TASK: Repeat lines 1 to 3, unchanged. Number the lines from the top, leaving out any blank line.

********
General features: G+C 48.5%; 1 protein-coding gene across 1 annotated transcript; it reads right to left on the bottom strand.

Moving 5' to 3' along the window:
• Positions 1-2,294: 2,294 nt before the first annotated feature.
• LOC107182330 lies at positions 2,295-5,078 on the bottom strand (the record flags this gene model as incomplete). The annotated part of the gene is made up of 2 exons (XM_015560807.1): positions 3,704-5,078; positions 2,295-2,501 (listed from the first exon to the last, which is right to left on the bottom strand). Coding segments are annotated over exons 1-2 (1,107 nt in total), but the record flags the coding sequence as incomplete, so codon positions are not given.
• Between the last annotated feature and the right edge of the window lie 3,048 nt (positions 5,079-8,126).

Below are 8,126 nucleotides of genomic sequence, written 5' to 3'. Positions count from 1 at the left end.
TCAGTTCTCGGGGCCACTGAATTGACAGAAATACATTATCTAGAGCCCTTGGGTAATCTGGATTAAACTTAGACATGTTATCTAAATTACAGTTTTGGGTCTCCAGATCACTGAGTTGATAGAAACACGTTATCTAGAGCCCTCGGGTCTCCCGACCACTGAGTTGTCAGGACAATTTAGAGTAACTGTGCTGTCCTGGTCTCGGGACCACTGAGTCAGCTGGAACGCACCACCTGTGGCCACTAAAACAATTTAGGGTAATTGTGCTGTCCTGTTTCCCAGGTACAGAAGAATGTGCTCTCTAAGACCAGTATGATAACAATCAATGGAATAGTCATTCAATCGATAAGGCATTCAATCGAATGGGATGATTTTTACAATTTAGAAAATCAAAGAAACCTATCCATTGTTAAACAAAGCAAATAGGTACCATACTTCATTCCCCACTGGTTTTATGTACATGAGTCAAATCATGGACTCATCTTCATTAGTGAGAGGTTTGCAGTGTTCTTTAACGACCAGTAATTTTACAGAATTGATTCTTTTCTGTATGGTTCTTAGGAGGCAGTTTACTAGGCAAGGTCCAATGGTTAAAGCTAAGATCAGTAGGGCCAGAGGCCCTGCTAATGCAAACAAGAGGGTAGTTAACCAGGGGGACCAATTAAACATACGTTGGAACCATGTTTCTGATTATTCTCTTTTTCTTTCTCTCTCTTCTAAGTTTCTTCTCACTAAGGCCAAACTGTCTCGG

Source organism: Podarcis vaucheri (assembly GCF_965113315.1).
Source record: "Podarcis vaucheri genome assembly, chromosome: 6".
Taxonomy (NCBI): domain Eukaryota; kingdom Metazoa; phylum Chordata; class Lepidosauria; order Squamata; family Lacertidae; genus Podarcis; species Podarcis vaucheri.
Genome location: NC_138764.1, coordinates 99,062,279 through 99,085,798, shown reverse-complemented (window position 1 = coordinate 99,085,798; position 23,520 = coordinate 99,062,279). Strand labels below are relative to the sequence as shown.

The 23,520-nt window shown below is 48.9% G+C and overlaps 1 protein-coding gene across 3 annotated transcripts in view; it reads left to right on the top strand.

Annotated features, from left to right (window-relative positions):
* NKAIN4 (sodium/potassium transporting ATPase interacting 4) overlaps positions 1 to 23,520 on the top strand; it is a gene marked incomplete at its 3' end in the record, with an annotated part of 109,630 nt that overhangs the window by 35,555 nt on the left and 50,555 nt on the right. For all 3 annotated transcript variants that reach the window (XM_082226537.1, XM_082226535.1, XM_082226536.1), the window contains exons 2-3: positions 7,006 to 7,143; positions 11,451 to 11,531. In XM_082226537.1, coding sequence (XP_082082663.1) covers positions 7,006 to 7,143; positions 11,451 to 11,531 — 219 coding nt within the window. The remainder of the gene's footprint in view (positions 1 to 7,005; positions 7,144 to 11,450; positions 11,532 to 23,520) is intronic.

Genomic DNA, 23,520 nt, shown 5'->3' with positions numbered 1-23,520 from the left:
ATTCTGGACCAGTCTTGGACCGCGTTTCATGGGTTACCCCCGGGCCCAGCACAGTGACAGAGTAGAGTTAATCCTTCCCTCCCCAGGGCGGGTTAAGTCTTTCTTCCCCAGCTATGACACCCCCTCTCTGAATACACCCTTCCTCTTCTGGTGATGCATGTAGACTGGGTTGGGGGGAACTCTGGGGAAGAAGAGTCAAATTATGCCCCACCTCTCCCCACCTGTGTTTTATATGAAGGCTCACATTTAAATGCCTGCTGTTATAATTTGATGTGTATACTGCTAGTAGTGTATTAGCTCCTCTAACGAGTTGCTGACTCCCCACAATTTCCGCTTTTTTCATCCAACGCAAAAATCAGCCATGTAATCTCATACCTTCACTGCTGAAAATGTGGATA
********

General features: G+C 48.5%; 1 protein-coding gene across 1 annotated transcript; it reads right to left on the bottom strand.

Moving 5' to 3' along the window:
• Positions 1-2,294: 2,294 nt before the first annotated feature.